King Tuff is the neo-garage alter ego of multifaceted musician Kyle Thomas. Adopting the moniker in his teens as a play on his initials and the name King Tut, Thomas wouldn't begin playing as Tuff until 2006, when he self-released an album via CD-R between playing with freaky folk revivalists Feathers and J. Mascis' stoner metal band Witch. His full-length debut, Was Dead, arrived October 2008 for the Colonel label, introducing his anthemic lo-fi sonics to the masses. Touring with Hunx & his Punx and Witch, plus releasing an album with his off-kilter power pop band Happy Birthday put the Tuff project on the back burner until 2011, when a split single with Hex Dispensers arrived. A year later, he teased his follow-up album with the Wild Desire single for Suicide Squeeze before offering the full monty, simply called King Tuff, which made the jump to the revered Sub Pop label and found Tuff expanding the musical palette to show his yen for retro-pop melodies.
Around here you learn early on, usually in 9th grade earth science lab, that to know something you must cut it in half and examine the middle. Hamster brains, submarine sandwiches, who-dun-it novels, old growth evergreens, whatevs. The beginning and the end never really tell you all that much. It's the center, the core, the middle, the medium, the halfway point that gets at the thing's essence. Find it with a scalpel or a dagger or a dull ax meant for chopping wet cord wood. It doesn't matter how. Get to it, and get it under a microscope, and then you will know.
When you lay Fake Surfers, the fourth full-length release (the third on In the Red) by The Intelligence, flat on its back and slice it dead down the middle with a butter knife or an X-acto blade, you wind up six hot seconds into a love poem titled "Fuck Eat Skull," at which point the circular saw guitar has gathered enough strength to tell the Portland, Oregon junk-pop band to whom the track is dedicated, "Yes, I borrowed your Pontiac and returned it without a rear bumper or a steering wheel. What of it?" Later, king-pin Lars Finberg lets the song cool on its jets from time to time and in the almost-empty pauses where keyboards sound like Sunday mornings, or maybe like early-80s surrealist psych slop--you know, the stuff you can really put on your trench coat and dance to--you will be tempted to draw meaning. Don't. I mean, sure, Beren Ekine Huett plays in both the Intelligence and the band that's getting flipped the funny finger, but what does that haveto do with the essence of tea in Bolivia or secrets about ancient Chinese marching powder?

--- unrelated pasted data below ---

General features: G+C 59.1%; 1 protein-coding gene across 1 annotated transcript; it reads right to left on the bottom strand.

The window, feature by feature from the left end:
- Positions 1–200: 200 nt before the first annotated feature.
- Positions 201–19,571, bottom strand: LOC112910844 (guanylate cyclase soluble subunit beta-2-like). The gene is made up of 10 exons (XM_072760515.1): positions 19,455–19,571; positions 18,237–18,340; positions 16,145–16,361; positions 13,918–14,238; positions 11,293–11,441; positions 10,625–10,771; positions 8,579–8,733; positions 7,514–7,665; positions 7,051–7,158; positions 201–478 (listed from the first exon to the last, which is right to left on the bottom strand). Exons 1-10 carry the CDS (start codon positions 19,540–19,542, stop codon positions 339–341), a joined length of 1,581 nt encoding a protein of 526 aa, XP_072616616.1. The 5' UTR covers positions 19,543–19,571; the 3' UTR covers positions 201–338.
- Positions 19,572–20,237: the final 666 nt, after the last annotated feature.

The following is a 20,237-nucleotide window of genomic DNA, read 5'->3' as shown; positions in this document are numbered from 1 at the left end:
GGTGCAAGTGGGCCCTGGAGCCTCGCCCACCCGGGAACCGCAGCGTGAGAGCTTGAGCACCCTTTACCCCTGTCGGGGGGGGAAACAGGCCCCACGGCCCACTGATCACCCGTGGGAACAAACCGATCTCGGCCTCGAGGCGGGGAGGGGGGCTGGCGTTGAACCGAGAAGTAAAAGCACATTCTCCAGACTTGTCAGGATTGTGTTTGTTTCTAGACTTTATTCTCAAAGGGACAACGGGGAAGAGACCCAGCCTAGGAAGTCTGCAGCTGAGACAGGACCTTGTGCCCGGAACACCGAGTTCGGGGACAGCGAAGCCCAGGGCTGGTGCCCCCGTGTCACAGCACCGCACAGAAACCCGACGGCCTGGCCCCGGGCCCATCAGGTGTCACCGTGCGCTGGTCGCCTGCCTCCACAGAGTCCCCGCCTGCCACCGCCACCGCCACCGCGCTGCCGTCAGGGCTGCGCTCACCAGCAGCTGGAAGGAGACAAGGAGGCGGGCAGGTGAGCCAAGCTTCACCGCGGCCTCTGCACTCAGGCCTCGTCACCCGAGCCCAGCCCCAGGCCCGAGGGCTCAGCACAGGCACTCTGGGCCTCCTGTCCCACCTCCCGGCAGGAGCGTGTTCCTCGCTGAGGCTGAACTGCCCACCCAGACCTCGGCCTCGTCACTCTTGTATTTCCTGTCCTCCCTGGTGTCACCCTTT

Likewise, it would be imprudent to attempt to gather too much from "Warm Transfers," a by turns churning and whistling British-feeling ditty charged with issuing a cherry little, "I don't like you or the 21st century fuel-saving robot you roller-skated in here with." Ditto "Pony People." The Intelligence stole that one from another junk-pop outfit, this one from L.A., called Wounded Lion. And yeah, yeah, yeah, Brad Eberhard from that band plays with this one sometimes, too (some crafty poacher that Finberg, eh?) but that doesn't mean anything. Not really. Brian Carver from Christmas Island and Monty Buckles -- you know that guy, right? kind of a dark horse fellow who fronts the Lamps and in the meantime makes YouTube videos about killer grandmas? -- they also contributed to the twelve tracks herein. Do you think I care?Study the center, kid. I'm telling you: That's where it's at.See, all that crap your neighbor talks about low infidelity and high resolution overload and detuned distortion pedals and acoustic guitars with dead batteries -- you know, that pile of talk-talk about unironic whammy bars and never growing up and the post-post-post past and the new neo now and the influence of short-lived slime-90s Sacramento punk bands that you're lucky to have never heard of, well, it's just toilet water. It's a missed bus. Wait right where you are, there will be another one along any minute. And don't worry about looking for some "Seattle sound" either. Finberg and company (see what happens if you holla "Perve Bird" and don't forget to ask about Susanna Welbourne, Lars' better half/bandmade; behind every irascible lyric and disrespectful beat there is a strong, no-shit lady and his is no joke) are on tour more than a hermit is at home, and the motley crew who contributed to the recorded versions did so in sunny Cal-i-forn-eye-A. So there.
Fake Surfers is a record about guitars that gear up, and then go (nowhere, and fast). It's a collection of songs about having the dumb strength to pick a fight over a weak argument. The essence of Fake Surfers is a rusty home improvement tool that was recalled after being found guilty of chewing babies and arm-wrestling old maids for their milk money. But you would know that if you just cut the damn thing in half and looked at it plainly like I told you to.